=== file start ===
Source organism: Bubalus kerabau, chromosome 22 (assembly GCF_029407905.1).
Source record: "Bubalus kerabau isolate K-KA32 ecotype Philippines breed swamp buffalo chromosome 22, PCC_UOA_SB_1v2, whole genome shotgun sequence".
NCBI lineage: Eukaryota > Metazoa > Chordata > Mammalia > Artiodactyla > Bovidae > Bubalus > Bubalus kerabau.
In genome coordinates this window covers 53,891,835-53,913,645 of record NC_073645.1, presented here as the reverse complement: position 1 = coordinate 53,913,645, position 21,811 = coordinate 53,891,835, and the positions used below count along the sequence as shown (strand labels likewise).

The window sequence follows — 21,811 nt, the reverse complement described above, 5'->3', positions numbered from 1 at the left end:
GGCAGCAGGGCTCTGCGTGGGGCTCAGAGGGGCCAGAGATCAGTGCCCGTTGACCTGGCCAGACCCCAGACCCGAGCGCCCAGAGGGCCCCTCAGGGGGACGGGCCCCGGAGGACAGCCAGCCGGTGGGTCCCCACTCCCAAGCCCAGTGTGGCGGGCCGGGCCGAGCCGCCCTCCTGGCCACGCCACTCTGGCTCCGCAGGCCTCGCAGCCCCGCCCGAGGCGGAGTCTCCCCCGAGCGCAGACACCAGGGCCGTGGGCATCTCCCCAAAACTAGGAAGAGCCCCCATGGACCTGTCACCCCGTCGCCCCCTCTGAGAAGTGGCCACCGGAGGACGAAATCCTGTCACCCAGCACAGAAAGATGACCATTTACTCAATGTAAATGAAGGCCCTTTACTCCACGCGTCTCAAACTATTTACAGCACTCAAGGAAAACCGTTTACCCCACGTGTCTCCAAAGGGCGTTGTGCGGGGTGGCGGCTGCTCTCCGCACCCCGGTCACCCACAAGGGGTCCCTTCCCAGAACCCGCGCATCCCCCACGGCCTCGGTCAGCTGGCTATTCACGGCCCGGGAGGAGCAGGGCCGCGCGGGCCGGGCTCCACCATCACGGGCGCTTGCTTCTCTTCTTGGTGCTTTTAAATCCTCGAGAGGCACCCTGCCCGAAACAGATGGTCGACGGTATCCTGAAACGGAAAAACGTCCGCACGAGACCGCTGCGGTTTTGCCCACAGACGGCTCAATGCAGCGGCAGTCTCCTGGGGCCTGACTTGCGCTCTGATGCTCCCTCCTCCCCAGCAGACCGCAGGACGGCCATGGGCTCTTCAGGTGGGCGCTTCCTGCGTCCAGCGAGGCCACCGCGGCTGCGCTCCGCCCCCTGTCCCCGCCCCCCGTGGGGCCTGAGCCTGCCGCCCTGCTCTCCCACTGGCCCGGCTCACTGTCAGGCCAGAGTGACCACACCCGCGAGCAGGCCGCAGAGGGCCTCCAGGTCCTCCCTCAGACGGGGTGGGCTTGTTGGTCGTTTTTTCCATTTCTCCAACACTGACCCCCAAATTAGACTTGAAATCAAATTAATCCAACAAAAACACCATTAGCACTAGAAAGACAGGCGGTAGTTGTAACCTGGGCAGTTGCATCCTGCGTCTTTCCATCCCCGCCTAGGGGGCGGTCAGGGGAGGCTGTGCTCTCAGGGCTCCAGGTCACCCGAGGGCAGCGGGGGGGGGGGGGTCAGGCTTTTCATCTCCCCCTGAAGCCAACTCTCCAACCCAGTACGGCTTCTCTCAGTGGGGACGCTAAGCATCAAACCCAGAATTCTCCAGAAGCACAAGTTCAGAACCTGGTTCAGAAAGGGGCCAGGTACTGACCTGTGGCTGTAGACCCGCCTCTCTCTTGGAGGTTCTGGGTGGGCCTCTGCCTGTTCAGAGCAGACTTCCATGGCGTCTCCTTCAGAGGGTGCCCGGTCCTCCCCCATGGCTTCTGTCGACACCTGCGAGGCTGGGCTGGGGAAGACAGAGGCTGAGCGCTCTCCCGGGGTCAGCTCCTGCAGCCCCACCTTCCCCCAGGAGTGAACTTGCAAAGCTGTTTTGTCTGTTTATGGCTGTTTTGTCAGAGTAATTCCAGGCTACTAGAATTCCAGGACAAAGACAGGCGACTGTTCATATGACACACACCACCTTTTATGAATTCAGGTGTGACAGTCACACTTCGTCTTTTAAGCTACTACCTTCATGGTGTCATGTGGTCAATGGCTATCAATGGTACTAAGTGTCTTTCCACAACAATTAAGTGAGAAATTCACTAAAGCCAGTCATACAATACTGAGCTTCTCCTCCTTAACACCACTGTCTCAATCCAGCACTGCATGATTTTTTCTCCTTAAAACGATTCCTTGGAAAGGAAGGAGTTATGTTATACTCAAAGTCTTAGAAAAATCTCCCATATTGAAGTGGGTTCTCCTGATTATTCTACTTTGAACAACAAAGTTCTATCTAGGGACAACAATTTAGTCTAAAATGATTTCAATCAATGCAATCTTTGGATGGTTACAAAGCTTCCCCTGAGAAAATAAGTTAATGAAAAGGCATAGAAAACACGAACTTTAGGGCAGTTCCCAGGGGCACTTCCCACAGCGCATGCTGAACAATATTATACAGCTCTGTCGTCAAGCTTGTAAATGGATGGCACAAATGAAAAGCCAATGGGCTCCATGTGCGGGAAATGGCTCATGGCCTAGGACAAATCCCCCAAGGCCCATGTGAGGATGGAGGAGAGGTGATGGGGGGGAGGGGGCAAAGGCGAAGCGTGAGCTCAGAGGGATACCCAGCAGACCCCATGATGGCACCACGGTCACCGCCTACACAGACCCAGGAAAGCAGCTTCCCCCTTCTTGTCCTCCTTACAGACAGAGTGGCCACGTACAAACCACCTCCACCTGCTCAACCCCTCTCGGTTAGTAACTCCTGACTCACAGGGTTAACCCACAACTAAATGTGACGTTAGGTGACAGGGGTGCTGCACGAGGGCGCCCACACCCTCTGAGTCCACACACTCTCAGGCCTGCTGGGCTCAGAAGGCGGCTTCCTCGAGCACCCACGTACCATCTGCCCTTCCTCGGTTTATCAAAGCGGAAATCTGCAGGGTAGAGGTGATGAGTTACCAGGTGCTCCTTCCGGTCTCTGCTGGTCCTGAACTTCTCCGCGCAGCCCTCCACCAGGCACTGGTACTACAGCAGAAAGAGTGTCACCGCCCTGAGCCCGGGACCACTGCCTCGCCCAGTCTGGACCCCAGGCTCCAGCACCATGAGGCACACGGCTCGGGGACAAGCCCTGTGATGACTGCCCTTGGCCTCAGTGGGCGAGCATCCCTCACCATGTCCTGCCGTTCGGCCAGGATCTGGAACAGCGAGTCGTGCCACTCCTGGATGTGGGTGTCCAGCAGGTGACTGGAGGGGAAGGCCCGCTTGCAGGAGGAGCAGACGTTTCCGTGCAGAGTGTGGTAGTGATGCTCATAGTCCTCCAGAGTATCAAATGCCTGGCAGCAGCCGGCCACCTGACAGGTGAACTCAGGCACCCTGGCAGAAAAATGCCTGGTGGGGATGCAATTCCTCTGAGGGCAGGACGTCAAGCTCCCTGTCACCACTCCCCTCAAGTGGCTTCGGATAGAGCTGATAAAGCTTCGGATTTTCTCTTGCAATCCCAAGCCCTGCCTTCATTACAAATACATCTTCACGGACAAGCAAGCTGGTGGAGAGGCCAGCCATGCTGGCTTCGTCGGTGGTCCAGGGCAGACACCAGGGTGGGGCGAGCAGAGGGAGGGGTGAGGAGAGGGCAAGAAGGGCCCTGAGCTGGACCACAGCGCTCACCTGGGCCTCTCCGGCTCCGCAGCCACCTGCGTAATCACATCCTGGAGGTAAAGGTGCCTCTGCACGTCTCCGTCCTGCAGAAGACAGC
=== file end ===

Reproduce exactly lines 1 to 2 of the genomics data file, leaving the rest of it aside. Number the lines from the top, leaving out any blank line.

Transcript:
Source organism: Bubalus kerabau, chromosome 22 (assembly GCF_029407905.1).
Source record: "Bubalus kerabau isolate K-KA32 ecotype Philippines breed swamp buffalo chromosome 22, PCC_UOA_SB_1v2, whole genome shotgun sequence".